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    • In the spring of 2017, I had the opportunity to submit some artwork to a fundraiser put on at Ironworks, a rock climbing gym in Berkeley, CA. My friend Michael was working for Sufferfest Beer, one of the vendors for the event, and also knew the manager of the gym, so he proposed to use some of my artwork for the silent auction. Thanks to him, I was able to participate.

      The fundraiser was for the Alex Lowe Charitable Foundation, named after one of the best alpinists of his time, and best friend of fellow climber Conrad Anker. Lowe was killed in an avalanche in 1999 at age 40. Among one of the many focuses of the foundation is the goal of teaching safe climbing techniques to sherpas in remote regions of Nepal.


      The Alex Lowe Charitable Foundation (ALCF) is dedicated to preserving Alex Lowe's legacy by providing direction and financial support to sustainable, community-based humanitarian programs designed to help the people who live in remote regions of the world. This foundation carries on Alex's spirit of adventure.

      At the event, Conrad Anker would be joined by Alex Honnold to discuss the foundation’s mission, do a Q and A, and raise money via a silent auction. I was lucky enough to contribute two pixel art pieces, one of each of the athletes, each printed on metal. They would be autographed by the athletes and then sold in the silent auction with all proceeds going to the Alex Lowe Charitable Foundation.

      Here are the pieces I created. I'm going to walk through my process in the following posts.

    • I’ll start with how I made Conrad’s piece, and then talk about Alex’s after that. I had just seen the film Meru, and wanted to capture Conrad balanced high on one of the sheer faces of that mountain. If you haven’t seen Meru, watch it! It’s stunning.

      I found this photograph online after some googling. It was perfect. I presume this photo was taken by the amazing Jimmy Chin, who was one of the climbers featured in the film and also the one who shot/filmed the ascent.

    • Next, I needed to carve out Conrad from the photo. I layered different shapes on top of the photo, gradually adding detail as I went, until it finally had a resemblance to him. Areas that were a little challenging given the limitations of pixels were the ropes, and the head/face, which took a little work to get just right.

    • It was time to get to work on the hard part, the rocks. This was a particularly challenging task since there are many ways one could approach this with pixel art. One could just do a stepped gradient, which probably would have been easiest, but would have been a little lacking in detail. I wanted to try and capture every contour of the surface of the rock so I decided to a combination of pixel dithering and line work. This took a long time, maybe 10-20 hours, although I didn't keep track. Every single pixel was manipulated to get it right.

      It was an interesting experiment, and some pixel art purists out there might think it looks a little too harsh, but I like the way it captured the texture and grittiness of the rock face.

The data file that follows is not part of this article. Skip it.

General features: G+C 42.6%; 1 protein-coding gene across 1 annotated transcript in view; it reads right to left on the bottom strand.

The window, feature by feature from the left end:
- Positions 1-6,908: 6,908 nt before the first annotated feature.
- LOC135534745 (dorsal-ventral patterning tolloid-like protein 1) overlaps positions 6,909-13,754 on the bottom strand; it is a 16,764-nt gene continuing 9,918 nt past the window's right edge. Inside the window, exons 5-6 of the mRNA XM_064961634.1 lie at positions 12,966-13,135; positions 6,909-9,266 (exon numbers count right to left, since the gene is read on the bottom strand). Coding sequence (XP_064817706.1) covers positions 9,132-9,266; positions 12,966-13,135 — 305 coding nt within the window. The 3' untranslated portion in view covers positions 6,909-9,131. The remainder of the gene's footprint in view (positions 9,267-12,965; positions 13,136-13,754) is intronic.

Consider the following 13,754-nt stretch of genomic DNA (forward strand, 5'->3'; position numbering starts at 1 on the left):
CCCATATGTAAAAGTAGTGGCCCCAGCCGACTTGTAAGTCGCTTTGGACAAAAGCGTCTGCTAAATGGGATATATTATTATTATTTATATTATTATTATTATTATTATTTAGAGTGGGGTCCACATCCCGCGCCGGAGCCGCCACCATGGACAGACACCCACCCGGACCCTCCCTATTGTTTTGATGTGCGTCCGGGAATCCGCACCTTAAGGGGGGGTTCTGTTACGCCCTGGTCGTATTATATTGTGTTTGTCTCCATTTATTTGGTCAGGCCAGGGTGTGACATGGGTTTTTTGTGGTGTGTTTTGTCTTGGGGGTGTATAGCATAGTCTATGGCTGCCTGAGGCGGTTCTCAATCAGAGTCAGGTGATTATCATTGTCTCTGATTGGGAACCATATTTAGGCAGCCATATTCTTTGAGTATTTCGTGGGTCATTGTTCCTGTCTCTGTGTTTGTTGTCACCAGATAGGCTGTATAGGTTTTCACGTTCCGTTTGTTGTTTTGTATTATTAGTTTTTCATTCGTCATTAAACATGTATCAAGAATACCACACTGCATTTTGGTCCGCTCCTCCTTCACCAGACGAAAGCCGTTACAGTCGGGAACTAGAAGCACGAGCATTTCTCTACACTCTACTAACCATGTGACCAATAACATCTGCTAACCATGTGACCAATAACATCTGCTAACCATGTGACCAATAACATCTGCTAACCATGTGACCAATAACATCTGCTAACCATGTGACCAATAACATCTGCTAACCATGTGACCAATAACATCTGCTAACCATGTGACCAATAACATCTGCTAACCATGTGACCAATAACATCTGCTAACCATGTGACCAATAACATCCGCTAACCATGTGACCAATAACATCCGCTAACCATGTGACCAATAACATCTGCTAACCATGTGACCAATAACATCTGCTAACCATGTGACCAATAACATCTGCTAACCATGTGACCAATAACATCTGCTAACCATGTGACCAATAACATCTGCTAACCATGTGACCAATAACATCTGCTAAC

Then I added a little snow.

    • Finally, I did some adjustment to the coloring, added a little depth to the snow, and then some mountains in the background to finish it off.

      I took some liberties with the coloring to add drama and make certain things pop. The rock face, for instance, is a lot warmer and red than the source photograph. At a certain point, I stopped worrying about that, and just focused on what worked for the piece. After all, it's pixel art. It can be a little fantastical.

    • Next I embarked on the Alex Honnold pixel art. I followed a similar process in that I wanted to find an iconic image or pose of him to put into pixels. Once again, I found a photo by the amazing Jimmy Chin to work from. It was featured on the cover of Alex’s book “Alone on the Wall.” It shows him free soloing (no ropes) the route Heaven, which is 3,000 feet above the Yosemite valley floor.

    • Next, I tackled the rock face. I wasn’t really keeping track, but as with the other piece, this took somewhere between 10-20 hours. Each pixel was put in place one by one. Getting the colors right was also a challenge.

      I wasn't trying to match the photograph really. I wanted it to look like rock, but primarily wanted to bring in some colors to interact with the blue sky in an interesting way. I’m not even I’m super happy with how it ended up, but I had to stop somewhere!

    • Conrad and Alex were nice enough to sign multiple copies at the event. One pair went toward the silent auction, another I selfishly kept for myself, and a third I gifted to my friend Michael for setting up the opportunity. A fourth and final pair I gifted to each athlete, giving Conrad and Alex each pixel art of themselves.

      They promptly decided (on their own) to autograph their copies and then trade with each other. This way they each had signed versions of the other athlete to take home. I don’t know what they ended up doing with their copies but I like to think they still have them!